by Matthew Sanborn Smith
They hung a cow on the kitchen wall so the children could enjoy fresh-squeezed milk anytime they wanted. When Charlie and his wife, Shirley, came over for cards (four games of solitaire in separate corners of the game room (they were social, but not crazy social)), Dave thought he heard Shirley mumbling something from her corner about cow's milk not being right for children.
"Human children evolved to digest human milk, not cow's milk," she said as she slapped her cards on the table. Her logic sounded good to Dave and he felt foolish for putting all that money in a cow instead of the magic beans he'd been eying at the marketplace.
He sold the cow the next day and hung a human on the wall instead. Her name was Myrtle and the kids enjoyed her milk. Dave found himself in awe of the size of the woman's breasts to the point where it began to interfere with his digestion.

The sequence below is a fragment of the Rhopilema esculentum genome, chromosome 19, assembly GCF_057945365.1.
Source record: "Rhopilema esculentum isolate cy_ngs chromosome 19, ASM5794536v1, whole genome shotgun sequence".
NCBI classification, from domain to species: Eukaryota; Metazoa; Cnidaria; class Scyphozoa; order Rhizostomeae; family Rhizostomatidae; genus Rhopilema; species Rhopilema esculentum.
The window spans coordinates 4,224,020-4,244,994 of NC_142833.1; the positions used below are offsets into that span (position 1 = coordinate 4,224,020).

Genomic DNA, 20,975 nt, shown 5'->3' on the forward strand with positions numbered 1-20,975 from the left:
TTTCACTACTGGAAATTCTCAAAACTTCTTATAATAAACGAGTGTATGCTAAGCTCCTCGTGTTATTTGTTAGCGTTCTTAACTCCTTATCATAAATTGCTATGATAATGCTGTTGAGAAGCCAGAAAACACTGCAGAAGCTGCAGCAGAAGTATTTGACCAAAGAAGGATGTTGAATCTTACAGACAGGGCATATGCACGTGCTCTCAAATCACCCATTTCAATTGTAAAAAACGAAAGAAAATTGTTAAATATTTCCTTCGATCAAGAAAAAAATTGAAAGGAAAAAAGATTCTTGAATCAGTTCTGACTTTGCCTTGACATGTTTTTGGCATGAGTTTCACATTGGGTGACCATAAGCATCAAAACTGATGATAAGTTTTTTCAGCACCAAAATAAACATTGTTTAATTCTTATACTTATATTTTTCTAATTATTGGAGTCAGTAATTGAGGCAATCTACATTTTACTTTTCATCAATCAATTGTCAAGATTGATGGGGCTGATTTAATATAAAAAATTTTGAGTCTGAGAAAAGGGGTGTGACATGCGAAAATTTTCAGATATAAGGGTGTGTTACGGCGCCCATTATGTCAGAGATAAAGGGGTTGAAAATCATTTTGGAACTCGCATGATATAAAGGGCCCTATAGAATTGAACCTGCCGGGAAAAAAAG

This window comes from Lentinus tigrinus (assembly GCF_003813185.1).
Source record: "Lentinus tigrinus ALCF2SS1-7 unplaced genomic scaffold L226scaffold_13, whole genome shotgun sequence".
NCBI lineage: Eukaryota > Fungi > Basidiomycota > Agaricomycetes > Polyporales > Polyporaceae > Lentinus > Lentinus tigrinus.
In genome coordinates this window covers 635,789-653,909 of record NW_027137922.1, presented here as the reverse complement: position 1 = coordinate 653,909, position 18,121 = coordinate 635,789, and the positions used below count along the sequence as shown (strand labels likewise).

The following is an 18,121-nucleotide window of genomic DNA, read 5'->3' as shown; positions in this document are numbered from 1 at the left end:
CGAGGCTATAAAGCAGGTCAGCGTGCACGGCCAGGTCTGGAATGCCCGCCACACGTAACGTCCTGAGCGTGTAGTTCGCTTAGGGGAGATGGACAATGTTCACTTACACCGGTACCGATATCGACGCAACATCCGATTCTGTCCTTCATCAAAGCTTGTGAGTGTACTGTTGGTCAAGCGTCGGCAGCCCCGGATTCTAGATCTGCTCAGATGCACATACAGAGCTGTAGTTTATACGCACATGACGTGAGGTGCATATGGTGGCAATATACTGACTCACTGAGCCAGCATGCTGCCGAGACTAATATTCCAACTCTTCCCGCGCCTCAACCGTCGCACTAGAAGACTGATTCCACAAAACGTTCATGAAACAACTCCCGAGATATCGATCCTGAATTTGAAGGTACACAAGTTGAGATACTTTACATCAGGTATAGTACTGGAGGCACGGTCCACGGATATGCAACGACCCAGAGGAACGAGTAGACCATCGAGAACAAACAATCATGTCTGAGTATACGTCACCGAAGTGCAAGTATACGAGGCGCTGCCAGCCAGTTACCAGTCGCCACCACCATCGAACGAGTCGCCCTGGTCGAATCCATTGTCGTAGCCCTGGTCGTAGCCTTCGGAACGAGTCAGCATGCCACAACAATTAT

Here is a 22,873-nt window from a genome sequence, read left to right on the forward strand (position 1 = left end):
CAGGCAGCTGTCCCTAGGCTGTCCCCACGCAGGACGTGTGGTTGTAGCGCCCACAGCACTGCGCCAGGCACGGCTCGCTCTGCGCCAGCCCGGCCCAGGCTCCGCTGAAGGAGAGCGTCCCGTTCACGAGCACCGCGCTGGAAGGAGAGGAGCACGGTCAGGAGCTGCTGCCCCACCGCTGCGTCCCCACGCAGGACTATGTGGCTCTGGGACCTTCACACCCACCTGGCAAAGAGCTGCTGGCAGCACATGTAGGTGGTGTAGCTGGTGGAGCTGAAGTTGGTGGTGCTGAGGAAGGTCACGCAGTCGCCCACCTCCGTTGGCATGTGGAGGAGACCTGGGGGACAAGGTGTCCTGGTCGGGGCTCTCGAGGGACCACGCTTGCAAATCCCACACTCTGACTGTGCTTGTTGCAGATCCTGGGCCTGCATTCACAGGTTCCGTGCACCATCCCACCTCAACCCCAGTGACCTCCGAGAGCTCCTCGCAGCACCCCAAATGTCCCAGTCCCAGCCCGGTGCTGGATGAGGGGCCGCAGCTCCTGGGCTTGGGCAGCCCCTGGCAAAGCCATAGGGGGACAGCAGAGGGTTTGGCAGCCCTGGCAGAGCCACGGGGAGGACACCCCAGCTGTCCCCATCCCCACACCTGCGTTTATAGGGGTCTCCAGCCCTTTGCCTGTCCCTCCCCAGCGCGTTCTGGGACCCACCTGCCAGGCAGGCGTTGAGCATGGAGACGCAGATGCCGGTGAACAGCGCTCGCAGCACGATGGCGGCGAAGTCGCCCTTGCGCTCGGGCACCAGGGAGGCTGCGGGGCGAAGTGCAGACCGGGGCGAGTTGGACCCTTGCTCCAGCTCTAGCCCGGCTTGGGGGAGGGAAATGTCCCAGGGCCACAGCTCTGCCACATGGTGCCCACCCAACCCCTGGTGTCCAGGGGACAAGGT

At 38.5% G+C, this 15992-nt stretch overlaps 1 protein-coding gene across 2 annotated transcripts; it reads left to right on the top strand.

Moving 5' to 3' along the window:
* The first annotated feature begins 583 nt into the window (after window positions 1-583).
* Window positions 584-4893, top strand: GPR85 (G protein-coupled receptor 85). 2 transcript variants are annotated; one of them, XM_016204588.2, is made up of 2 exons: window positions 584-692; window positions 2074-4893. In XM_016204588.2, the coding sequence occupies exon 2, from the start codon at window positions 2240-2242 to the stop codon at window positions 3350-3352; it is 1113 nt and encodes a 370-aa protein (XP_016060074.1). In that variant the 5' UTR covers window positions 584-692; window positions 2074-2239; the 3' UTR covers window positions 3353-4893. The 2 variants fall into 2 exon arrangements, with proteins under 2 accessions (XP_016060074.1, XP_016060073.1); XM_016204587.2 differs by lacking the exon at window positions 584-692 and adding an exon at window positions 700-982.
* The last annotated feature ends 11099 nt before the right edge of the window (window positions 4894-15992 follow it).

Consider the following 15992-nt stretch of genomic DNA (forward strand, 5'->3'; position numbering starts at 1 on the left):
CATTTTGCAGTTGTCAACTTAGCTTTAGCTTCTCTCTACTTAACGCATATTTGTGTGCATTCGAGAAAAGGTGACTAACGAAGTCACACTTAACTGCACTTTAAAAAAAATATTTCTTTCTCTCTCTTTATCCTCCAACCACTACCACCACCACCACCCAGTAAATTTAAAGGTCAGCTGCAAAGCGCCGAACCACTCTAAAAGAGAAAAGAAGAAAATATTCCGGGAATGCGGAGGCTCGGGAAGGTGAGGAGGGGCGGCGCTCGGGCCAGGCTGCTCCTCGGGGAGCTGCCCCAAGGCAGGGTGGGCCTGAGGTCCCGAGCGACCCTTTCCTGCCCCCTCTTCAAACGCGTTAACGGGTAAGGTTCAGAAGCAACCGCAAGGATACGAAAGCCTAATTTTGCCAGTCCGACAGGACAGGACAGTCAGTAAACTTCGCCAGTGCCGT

That night, after Elke fell asleep, Dave snuck out to the kitchen. He hadn't been there for two minutes before Elke flipped on the light behind him.
"Hwah!" Dave said, pissing his pajama bottoms.
"What are you doing?" Elke asked.
"Me? I was, ah, just getting some milk, is all."
"I don't think you're supposed to drink it straight from the tap like that," Elke said.
"Uh, no, that's okay because, see, it's better that way. The . . . The milk doesn't hit the oxygen in the air and it doesn't . . . It doesn't have a chance to . . . sour . . . as fast."
The next day, an orange juicer went up in place of Myrtle.